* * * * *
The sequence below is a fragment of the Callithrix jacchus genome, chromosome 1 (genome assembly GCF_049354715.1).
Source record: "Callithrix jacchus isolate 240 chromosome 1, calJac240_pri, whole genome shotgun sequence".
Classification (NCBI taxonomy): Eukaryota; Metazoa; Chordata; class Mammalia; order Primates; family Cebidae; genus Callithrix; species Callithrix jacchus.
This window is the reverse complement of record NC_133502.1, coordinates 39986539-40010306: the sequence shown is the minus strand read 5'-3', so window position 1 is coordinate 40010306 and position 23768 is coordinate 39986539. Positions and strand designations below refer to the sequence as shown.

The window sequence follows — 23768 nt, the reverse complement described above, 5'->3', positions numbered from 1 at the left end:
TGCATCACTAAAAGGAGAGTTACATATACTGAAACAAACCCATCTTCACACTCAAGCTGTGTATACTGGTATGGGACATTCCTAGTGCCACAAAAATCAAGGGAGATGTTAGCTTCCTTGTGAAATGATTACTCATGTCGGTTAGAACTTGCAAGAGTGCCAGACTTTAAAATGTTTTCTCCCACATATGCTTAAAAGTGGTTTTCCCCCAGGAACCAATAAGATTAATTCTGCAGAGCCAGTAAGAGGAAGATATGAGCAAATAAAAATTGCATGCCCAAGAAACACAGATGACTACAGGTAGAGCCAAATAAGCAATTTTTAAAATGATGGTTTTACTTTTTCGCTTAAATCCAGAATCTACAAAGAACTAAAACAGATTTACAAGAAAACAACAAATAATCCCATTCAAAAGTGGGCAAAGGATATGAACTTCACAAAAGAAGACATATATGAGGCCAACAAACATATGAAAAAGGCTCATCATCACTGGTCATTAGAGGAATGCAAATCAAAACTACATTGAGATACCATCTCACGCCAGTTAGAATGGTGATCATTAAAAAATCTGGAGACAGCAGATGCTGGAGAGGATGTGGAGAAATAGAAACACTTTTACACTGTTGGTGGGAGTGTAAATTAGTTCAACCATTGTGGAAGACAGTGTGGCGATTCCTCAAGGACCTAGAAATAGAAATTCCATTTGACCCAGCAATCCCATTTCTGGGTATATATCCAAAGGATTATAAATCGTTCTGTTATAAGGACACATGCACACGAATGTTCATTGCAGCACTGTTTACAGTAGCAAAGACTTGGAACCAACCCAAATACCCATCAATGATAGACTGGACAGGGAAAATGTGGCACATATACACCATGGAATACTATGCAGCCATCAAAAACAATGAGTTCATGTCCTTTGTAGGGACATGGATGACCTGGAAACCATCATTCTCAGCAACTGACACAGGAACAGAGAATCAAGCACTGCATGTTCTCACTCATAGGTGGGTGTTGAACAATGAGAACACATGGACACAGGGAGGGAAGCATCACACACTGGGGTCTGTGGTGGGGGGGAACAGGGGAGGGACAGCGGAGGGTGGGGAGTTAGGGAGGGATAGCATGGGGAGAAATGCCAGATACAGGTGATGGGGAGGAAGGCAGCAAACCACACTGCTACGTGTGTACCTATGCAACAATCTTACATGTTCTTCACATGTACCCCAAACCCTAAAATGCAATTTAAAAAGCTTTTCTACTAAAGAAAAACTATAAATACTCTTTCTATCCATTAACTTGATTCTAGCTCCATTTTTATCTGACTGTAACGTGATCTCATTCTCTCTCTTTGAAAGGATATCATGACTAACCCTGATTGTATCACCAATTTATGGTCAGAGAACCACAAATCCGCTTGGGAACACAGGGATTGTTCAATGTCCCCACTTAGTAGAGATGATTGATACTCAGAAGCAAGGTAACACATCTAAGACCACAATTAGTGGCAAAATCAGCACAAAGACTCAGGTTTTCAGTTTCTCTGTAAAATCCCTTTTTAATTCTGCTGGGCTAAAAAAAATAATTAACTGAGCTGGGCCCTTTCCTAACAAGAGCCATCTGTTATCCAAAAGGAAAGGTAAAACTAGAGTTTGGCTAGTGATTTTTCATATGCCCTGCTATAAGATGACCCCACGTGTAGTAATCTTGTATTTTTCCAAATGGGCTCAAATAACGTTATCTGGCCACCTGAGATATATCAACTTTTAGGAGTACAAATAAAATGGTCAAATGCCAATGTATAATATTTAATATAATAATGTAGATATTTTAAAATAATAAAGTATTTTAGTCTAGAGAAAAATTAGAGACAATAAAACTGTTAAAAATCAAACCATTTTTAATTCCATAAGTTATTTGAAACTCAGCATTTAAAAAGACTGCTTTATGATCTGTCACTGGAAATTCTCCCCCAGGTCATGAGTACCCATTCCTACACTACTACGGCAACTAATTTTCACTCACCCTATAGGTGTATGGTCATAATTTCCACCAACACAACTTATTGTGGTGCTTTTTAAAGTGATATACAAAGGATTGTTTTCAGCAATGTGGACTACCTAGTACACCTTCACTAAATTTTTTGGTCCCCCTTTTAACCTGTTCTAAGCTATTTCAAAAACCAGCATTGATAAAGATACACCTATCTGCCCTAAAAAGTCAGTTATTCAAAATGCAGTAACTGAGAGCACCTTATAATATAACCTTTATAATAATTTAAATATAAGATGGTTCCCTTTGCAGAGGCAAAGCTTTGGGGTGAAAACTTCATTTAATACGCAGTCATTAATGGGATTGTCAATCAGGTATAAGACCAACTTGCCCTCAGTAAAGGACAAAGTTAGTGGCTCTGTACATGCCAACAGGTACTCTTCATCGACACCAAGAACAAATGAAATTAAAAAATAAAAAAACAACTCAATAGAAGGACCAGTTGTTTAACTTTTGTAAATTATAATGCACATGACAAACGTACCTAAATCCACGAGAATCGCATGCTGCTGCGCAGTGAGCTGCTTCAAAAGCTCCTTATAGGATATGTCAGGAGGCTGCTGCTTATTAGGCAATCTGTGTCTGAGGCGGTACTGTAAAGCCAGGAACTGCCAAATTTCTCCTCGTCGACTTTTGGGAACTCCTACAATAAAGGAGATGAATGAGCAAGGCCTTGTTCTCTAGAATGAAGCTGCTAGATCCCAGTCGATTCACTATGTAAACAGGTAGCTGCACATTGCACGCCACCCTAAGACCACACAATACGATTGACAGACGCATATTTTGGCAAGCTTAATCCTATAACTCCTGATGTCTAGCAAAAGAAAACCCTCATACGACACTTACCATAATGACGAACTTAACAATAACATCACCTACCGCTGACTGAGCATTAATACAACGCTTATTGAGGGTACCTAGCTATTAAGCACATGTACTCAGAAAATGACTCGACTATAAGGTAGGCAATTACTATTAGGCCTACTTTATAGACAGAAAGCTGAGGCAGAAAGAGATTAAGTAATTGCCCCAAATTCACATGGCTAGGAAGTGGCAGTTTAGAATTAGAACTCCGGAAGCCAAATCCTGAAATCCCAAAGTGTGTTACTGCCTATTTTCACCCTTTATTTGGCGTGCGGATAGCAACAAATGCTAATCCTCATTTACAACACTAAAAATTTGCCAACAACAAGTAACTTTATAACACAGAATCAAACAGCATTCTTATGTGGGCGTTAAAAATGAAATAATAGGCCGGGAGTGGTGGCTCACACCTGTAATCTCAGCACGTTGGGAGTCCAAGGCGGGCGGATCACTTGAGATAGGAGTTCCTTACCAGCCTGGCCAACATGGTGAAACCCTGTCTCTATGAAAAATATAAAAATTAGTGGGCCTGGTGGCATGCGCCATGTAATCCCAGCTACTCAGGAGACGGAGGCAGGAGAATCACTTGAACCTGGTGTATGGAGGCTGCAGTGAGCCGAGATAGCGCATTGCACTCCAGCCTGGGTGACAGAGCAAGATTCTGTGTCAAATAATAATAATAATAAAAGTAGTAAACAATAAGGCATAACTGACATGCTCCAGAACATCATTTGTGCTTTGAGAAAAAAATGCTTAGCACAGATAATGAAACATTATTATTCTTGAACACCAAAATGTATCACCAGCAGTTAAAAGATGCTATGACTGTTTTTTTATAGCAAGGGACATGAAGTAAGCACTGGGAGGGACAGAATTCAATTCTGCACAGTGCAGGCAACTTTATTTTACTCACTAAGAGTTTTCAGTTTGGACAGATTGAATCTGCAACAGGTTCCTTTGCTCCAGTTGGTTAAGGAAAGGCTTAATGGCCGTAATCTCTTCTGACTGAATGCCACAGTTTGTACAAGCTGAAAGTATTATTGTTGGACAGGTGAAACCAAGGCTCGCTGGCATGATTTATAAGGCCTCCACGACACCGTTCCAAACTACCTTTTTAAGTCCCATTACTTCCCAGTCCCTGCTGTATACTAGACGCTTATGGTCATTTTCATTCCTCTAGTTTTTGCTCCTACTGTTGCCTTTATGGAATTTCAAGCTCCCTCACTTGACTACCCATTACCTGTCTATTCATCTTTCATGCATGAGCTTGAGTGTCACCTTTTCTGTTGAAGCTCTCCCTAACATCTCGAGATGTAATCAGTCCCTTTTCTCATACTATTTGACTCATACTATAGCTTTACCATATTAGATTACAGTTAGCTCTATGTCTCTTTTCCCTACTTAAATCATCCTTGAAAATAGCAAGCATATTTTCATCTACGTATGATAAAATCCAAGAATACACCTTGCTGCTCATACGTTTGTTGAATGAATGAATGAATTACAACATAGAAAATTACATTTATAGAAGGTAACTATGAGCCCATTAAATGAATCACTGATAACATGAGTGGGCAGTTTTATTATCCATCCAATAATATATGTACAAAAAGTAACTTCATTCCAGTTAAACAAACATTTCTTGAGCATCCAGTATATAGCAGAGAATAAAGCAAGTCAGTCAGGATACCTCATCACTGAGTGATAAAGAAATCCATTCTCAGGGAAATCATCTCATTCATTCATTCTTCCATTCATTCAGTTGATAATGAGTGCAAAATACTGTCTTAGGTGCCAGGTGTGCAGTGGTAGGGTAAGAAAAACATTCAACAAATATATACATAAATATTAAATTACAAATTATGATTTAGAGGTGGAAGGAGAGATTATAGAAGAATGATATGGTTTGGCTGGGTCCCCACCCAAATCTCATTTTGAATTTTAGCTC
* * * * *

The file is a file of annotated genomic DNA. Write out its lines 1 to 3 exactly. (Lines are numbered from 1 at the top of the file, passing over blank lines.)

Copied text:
The sequence below is a fragment of the Callithrix jacchus genome, chromosome 1 (genome assembly GCF_049354715.1).
Source record: "Callithrix jacchus isolate 240 chromosome 1, calJac240_pri, whole genome shotgun sequence".
Classification (NCBI taxonomy): Eukaryota; Metazoa; Chordata; class Mammalia; order Primates; family Cebidae; genus Callithrix; species Callithrix jacchus.